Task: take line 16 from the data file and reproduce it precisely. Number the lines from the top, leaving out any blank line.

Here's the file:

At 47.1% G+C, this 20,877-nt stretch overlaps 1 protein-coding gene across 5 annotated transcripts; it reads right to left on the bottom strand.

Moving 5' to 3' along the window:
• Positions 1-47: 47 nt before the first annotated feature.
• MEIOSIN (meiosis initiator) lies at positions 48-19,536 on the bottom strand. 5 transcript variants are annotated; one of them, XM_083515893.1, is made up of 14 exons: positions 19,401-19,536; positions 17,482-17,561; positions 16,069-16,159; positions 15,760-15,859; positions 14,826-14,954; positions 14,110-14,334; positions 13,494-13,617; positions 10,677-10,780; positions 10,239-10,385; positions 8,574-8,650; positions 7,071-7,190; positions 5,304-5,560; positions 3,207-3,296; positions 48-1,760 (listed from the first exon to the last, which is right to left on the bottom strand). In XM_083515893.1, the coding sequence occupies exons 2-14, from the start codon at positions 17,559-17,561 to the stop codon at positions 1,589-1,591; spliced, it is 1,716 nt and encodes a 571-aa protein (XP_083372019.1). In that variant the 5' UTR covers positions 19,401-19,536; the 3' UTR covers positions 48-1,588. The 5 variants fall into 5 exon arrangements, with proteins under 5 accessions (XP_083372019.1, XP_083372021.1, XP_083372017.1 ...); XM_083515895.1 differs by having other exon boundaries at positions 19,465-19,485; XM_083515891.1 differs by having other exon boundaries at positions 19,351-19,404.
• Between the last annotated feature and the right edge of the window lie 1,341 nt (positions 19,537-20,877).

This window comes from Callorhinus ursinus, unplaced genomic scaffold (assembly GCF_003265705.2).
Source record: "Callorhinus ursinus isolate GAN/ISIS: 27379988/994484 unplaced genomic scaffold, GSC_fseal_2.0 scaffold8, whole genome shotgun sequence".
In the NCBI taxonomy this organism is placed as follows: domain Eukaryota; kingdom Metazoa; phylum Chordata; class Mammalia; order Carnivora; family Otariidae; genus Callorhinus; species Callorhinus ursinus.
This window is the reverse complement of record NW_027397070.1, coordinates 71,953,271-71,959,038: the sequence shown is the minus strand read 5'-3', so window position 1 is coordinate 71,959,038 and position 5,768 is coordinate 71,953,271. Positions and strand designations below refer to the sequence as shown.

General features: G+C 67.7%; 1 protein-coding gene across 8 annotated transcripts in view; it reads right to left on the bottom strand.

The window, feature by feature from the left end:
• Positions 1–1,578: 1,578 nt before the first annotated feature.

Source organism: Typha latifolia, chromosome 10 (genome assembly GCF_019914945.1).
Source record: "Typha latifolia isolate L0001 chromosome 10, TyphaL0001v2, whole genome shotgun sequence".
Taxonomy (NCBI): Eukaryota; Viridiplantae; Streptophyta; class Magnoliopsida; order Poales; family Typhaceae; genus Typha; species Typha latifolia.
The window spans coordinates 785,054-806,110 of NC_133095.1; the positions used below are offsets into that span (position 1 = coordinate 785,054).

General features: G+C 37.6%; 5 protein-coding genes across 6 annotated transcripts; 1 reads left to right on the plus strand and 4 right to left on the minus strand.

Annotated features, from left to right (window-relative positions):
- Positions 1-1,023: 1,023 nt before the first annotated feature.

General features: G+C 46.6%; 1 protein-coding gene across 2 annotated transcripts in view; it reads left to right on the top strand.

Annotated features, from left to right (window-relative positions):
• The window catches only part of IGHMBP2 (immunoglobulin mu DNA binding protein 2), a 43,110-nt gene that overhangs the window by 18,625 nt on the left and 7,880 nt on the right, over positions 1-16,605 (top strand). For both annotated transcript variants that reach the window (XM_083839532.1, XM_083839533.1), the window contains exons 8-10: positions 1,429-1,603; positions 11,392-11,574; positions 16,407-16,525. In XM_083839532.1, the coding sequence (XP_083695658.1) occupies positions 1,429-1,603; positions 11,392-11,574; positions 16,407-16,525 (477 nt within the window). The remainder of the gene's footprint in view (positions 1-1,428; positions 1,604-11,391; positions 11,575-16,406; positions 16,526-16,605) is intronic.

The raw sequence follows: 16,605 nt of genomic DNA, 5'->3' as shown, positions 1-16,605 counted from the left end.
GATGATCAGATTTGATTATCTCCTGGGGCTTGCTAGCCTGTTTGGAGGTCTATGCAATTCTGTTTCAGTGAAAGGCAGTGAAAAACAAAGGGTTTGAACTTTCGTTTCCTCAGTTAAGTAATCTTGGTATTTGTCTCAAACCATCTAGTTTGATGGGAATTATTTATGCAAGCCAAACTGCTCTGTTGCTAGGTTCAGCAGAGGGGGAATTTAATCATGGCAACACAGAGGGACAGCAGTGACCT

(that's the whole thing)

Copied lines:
The window spans coordinates 785,054-806,110 of NC_133095.1; the positions used below are offsets into that span (position 1 = coordinate 785,054).